“It is precisely by opening ourselves up to vulnerability and tenderness that we allow our synagogue to do its most effective work — but for this same reason, if our synagogue ever becomes a place where we feel unsafe or insecure, the pain of that breach becomes even more acute and hurtful.”

A version of this story originally appeared in the Houston Jewish Herald-Voice and is reprinted with permission.


The post A Houston synagogue is tightening security after a woman broke in twice, damaged a Torah and harassed children appeared first on Jewish Telegraphic Agency.

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Canada’s economic growth projected to be about 1% in the first half of 2024

Canada is a country with a thriving Jewish community and has traditionally offered the security of a strong economy for residents. The national economic outlook is naturally something that everyone in Canada’s Jewish community keeps track of – especially those involved in business in the various provinces.

With this in mind, the July 2023 Monetary Policy Report from the Bank of Canada made for interesting reading, projecting a moderate economic growth figure of around 1% for the first half of 2024. This is in line with growth figures that had been forecast for the second half of 2023, and sees the country’s economy remain on a stable footing.

Steady projected growth for first half of 2024

Although projected economic growth of around 1% in early 2024 is not as impressive as figures of around 3.4% in 2022 and 1.8% in 2023, it is certainly no cause for alarm. But what might be behind it?

Higher interest rates are one major factor to consider and have had a negative impact on household spending nationally. This has effectively seen people with less spending power and businesses in Canada generating less revenue as a result.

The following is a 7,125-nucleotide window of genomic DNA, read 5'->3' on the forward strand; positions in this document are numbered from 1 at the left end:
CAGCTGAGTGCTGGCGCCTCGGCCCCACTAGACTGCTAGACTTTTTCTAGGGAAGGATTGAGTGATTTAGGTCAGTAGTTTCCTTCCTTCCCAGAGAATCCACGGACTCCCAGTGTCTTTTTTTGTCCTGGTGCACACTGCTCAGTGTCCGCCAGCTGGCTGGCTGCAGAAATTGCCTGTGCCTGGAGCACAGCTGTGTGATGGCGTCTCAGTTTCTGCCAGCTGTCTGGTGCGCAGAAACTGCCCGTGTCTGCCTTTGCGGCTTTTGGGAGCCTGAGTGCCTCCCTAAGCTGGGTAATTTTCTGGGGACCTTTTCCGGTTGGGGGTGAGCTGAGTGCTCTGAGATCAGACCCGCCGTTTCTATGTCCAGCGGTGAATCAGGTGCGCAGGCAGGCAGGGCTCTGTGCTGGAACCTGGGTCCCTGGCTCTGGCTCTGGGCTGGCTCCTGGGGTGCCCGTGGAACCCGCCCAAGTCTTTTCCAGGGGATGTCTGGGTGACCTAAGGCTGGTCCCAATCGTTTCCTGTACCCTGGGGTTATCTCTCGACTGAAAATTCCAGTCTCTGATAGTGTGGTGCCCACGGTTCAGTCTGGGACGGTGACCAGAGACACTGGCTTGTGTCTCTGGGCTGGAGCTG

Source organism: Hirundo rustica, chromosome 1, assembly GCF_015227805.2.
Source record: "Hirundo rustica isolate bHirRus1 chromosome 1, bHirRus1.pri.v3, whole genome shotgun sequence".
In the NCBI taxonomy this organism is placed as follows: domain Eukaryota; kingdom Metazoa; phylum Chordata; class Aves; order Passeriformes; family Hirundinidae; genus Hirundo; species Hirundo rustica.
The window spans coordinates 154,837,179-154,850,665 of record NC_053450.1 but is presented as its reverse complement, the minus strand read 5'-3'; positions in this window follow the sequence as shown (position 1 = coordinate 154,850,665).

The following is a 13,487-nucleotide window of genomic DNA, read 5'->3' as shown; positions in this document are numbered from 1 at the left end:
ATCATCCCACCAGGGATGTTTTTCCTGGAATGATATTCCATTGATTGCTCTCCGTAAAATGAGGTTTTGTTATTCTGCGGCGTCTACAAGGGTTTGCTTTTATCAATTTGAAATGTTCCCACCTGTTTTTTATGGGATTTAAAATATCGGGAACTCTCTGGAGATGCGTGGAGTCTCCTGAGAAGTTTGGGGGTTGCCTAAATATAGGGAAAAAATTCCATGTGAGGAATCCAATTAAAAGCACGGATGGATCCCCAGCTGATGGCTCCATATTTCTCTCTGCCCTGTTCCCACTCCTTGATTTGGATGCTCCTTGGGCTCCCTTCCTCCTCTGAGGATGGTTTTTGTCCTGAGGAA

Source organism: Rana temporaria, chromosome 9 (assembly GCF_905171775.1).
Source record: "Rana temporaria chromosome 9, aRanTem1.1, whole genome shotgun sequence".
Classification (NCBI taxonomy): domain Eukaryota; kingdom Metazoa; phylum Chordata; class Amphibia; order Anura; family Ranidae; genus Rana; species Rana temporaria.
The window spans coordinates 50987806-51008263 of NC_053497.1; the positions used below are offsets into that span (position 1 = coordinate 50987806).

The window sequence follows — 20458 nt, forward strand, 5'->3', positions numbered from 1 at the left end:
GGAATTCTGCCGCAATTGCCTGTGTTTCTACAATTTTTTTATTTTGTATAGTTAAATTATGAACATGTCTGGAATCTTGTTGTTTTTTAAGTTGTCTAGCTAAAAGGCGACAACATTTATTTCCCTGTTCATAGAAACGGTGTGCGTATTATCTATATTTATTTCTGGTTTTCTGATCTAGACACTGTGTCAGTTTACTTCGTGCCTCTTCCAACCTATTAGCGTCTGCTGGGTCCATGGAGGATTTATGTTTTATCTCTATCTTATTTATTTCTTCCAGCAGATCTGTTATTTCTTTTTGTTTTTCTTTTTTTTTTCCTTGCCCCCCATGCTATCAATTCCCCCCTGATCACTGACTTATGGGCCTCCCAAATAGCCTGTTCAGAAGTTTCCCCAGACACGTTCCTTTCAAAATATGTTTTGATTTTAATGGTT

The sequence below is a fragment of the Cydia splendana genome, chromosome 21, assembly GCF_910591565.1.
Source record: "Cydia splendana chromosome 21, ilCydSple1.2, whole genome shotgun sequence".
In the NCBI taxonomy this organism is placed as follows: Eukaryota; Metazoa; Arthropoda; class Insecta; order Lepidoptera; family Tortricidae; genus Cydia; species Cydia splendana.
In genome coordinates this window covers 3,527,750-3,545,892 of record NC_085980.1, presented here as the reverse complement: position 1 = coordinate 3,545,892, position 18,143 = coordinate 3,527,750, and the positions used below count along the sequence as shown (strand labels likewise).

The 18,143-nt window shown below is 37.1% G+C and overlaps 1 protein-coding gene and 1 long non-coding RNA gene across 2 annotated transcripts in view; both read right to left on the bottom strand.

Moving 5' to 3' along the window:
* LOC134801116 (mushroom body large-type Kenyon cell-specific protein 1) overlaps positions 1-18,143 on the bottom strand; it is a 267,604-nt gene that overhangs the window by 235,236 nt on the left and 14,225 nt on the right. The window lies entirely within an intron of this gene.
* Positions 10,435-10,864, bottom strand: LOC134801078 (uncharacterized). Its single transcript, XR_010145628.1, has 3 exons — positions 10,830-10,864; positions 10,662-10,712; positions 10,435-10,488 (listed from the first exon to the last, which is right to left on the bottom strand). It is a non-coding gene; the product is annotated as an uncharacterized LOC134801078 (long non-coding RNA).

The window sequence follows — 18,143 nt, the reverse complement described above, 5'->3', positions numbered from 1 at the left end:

Interest rate rises have also hit business investments nationally, and less money is being channelled into this area to fuel Canada’s economic growth. When you also factor in how the weak foreign demand for Canadian goods and services has hit export growth lately, the projected GDP growth figure for early 2024 is understandable.

Growth in second half of 2024 expected

Although the above may make for interesting reading for early 2024, the Bank of Canada’s report does show that economic growth is expected to pick up in the second half of the year. This is projected to be due to the decreasing effect of high interest rates on the Canadian economy and a stronger foreign demand for the country’s exports.

Moving forward from this period, it is predicted that inflation will remain at around 3% as we head into 2025, and hit the Bank of Canada’s inflation target of 2% come the middle of 2025. All of this should help the country’s financial status remain stable and prove encouraging for business leaders in the Jewish community.

Canada’s economic growth mirrors iGaming’s rise

When you take a look at the previous growth figures Canada has seen and also consider the growth predicted for 2024 (especially in the second half of the year), it is clear that the country has a vibrant, thriving economy.

This economic growth is something that can be compared with iGaming’s recent rise as an industry around the country. In the same way as Canada has steadily built a strong economy over time, iGaming has transformed itself into a powerful, flourishing sector.

This becomes even clearer when you consider that Canadian iGaming has been a major contributor to the sustained growth seen in the country’s arts, entertainment and recreation industry, which rose by around 1.9% in Q2 of 2023. The healthy state of online casino play in Canada is also evidenced by how many customers the most popular casino platforms attract and how the user experience these operators offer has enabled iGaming in the country to take off.